Preprint Article Version 1 Preserved in Portico This version is not peer-reviewed

Quantifying Land Fragmentation Metrics for Cattle Enterprises in Northern Ireland

Version 1 : Received: 8 October 2021 / Approved: 9 October 2021 / Online: 9 October 2021 (13:47:08 CEST)

How to cite: Milne, G.; Byrne, A.; Campbell, E.; Graham, J.; McGrath, J.; Kirke, R.; McMaster, W.; Zimmermann, J.; Adenuga, A.H. Quantifying Land Fragmentation Metrics for Cattle Enterprises in Northern Ireland. Preprints 2021, 2021100149 (doi: 10.20944/preprints202110.0149.v1). Milne, G.; Byrne, A.; Campbell, E.; Graham, J.; McGrath, J.; Kirke, R.; McMaster, W.; Zimmermann, J.; Adenuga, A.H. Quantifying Land Fragmentation Metrics for Cattle Enterprises in Northern Ireland. Preprints 2021, 2021100149 (doi: 10.20944/preprints202110.0149.v1).

Abstract

Farm fragmentation is the occurrence of numerous and often discontinuous land parcels associated with a single farm. Farm fragmentation is considered to be a defining feature of Northern Ireland’s (NI) agricultural landscape, influencing agricultural efficiency, productivity, and the spread of livestock diseases. Despite this, the full extent of farm fragmentation in cattle farms is not well understood, and little is known of how farm fragmentation either influences, or is influenced by, different animal production types. This study describes and quantifies farm fragmentation metrics for cattle enterprises in NI, presented separately for dairy and non-dairy production types. We find that 35% of farms consist of five or more fragments, with larger farms associated with greater levels of farm fragmentation, fragment dispersal and contact with contiguous farms. Moreover, this was particularly evident in dairy farms, which were over twice the size of farms associated with non-dairy production types, with twice as many individual land parcels and twice as many fragments. We hypothesise that the difference in farm fragmentation and farm size between dairy and non-dairy production types is associated with the recent expansion of dairy farms after the abolition of the milk quota system in 2015, which may have driven the expansion of dairy farms via the acquisition of land. The high levels of land fragmentation, fragment dispersal and contiguous contact observed in NI cattle farms may also have important implications for agricultural productivity and epidemiology alike. Whilst highly connected pastures could facilitate the dissemination of disease, highly fragmented and parcellised land could also hamper productivity via diseconomies of scale, such as preventing the increase of herd sizes or additionally, adding to farm costs by increasing the complexity of herd management.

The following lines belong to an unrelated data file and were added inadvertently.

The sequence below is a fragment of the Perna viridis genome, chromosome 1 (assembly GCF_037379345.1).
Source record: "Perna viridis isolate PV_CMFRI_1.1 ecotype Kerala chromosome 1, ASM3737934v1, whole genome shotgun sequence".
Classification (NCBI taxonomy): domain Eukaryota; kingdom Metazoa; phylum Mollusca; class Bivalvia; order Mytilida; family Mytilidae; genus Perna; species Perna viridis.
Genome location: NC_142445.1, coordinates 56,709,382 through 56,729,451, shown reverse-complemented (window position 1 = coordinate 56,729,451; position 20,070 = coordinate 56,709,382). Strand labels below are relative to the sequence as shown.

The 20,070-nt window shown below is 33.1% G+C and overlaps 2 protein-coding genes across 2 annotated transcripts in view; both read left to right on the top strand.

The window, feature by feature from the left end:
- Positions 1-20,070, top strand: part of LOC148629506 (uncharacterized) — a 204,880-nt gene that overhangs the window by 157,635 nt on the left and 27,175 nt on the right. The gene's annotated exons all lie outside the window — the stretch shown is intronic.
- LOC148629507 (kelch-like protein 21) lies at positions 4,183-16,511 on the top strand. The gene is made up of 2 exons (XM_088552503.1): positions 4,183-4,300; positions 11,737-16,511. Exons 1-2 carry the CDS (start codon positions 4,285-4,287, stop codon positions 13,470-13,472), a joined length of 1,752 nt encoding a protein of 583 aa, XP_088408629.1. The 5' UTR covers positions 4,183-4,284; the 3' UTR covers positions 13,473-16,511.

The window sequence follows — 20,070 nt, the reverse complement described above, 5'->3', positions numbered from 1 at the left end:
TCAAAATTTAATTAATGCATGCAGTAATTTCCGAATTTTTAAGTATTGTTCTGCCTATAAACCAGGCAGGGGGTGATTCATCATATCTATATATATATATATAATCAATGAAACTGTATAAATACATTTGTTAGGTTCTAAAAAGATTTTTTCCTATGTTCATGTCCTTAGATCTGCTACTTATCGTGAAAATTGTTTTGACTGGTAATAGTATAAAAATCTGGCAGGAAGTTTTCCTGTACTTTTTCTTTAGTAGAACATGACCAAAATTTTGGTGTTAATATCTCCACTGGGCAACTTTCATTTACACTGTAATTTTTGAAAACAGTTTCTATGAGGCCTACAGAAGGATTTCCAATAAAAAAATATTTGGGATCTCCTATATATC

Keywords

Farm fragmentation; Land fragmentation; cattle farming; agricultural productivity; Northern Ireland

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